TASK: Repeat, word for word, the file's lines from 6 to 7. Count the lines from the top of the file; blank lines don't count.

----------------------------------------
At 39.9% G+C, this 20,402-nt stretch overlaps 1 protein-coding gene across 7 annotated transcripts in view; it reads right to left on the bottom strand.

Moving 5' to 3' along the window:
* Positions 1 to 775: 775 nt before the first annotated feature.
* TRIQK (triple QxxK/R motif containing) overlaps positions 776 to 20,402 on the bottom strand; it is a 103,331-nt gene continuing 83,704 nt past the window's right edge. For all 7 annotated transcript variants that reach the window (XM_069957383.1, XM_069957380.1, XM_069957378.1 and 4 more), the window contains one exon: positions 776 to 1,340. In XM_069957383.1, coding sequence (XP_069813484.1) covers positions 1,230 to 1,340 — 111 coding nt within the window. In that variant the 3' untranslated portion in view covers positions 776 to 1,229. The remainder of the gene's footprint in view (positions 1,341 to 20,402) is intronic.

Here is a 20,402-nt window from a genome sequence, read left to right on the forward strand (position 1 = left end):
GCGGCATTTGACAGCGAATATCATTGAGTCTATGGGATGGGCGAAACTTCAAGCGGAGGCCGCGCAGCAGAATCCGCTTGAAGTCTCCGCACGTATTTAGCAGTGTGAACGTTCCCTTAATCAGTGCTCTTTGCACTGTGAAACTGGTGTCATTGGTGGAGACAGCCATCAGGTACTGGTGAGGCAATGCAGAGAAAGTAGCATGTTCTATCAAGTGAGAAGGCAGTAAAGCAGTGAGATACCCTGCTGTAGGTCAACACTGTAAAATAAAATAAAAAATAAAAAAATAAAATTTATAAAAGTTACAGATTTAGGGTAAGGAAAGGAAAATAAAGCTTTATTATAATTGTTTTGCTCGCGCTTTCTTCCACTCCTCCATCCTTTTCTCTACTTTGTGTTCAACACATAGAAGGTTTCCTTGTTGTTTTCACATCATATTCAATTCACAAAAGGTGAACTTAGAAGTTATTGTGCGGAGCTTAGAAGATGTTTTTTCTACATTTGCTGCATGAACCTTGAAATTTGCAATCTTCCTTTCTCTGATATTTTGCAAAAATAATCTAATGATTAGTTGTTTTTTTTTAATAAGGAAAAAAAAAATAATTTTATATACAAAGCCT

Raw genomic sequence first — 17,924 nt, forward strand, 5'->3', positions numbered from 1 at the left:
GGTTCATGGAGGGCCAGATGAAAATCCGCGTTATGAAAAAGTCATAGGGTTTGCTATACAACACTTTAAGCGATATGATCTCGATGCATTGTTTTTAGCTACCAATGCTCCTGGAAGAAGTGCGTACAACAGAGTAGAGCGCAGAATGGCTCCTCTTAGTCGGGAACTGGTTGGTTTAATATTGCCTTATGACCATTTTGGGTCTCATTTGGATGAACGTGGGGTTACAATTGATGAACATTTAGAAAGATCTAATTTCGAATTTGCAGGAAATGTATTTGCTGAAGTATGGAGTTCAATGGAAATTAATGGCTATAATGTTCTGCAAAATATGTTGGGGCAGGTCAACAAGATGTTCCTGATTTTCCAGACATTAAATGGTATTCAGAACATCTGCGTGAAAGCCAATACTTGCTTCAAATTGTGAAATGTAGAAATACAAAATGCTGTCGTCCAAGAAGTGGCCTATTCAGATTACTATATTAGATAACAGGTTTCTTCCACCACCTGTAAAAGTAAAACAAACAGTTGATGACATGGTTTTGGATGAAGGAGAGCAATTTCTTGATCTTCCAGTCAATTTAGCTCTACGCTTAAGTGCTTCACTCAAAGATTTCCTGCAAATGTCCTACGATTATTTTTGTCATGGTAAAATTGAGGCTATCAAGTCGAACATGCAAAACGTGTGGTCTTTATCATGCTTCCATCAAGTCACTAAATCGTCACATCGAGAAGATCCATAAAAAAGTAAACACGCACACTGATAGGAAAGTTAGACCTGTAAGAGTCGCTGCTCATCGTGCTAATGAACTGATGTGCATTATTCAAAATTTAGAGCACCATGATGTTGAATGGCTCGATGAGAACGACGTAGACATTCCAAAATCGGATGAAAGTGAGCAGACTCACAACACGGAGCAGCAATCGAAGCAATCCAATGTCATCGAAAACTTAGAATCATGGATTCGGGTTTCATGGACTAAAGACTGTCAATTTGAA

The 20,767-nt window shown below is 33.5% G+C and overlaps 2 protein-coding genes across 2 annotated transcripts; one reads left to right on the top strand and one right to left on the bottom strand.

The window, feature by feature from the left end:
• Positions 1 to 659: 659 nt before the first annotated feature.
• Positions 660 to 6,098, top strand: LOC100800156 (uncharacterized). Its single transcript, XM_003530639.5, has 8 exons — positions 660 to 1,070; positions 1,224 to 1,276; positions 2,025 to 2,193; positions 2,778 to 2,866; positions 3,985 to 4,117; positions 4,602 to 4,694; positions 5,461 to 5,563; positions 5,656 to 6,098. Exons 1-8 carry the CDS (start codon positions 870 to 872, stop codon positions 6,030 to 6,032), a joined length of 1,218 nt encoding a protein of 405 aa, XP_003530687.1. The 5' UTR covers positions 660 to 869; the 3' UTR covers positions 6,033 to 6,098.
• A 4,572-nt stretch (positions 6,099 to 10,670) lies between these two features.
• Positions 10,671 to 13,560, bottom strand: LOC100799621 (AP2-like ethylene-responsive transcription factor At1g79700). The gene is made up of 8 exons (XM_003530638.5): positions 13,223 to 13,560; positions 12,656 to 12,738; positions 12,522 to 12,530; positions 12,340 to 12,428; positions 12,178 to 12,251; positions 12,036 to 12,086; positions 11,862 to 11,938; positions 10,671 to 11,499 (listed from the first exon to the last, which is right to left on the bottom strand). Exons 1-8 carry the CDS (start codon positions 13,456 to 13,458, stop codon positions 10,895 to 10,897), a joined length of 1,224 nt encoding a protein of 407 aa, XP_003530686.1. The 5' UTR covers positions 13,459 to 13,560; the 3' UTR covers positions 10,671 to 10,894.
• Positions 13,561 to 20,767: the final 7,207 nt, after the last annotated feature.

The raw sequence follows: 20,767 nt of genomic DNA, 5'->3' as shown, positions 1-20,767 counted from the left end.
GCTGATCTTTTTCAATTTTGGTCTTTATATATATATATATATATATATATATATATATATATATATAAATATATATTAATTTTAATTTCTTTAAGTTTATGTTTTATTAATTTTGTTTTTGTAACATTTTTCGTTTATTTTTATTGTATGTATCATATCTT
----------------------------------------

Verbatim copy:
GCGGCATTTGACAGCGAATATCATTGAGTCTATGGGATGGGCGAAACTTCAAGCGGAGGCCGCGCAGCAGAATCCGCTTGAAGTCTCCGCACGTATTTAGCAGTGTGAACGTTCCCTTAATCAGTGCTCTTTGCACTGTGAAACTGGTGTCATTGGTGGAGACAGCCATCAGGTACTGGTGAGGCAATGCAGAGAAAGTAGCATGTTCTATCAAGTGAGAAGGCAGTAAAGCAGTGAGATACCCTGCTGTAGGTCAACACTGTAAAATAAAATAAAAAATAAAAAAATAAAATTTATAAAAGTTACAGATTTAGGGTAAGGAAAGGAAAATAAAGCTTTATTATAATTGTTTTGCTCGCGCTTTCTTCCACTCCTCCATCCTTTTCTCTACTTTGTGTTCAACACATAGAAGGTTTCCTTGTTGTTTTCACATCATATTCAATTCACAAAAGGTGAACTTAGAAGTTATTGTGCGGAGCTTAGAAGATGTTTTTTCTACATTTGCTGCATGAACCTTGAAATTTGCAATCTTCCTTTCTCTGATATTTTGCAAAAATAATCTAATGATTAGTTGTTTTTTTTTAATAAGGAAAAAAAAAATAATTTTATATACAAAGCCT

Raw genomic sequence first — 17,924 nt, forward strand, 5'->3', positions numbered from 1 at the left: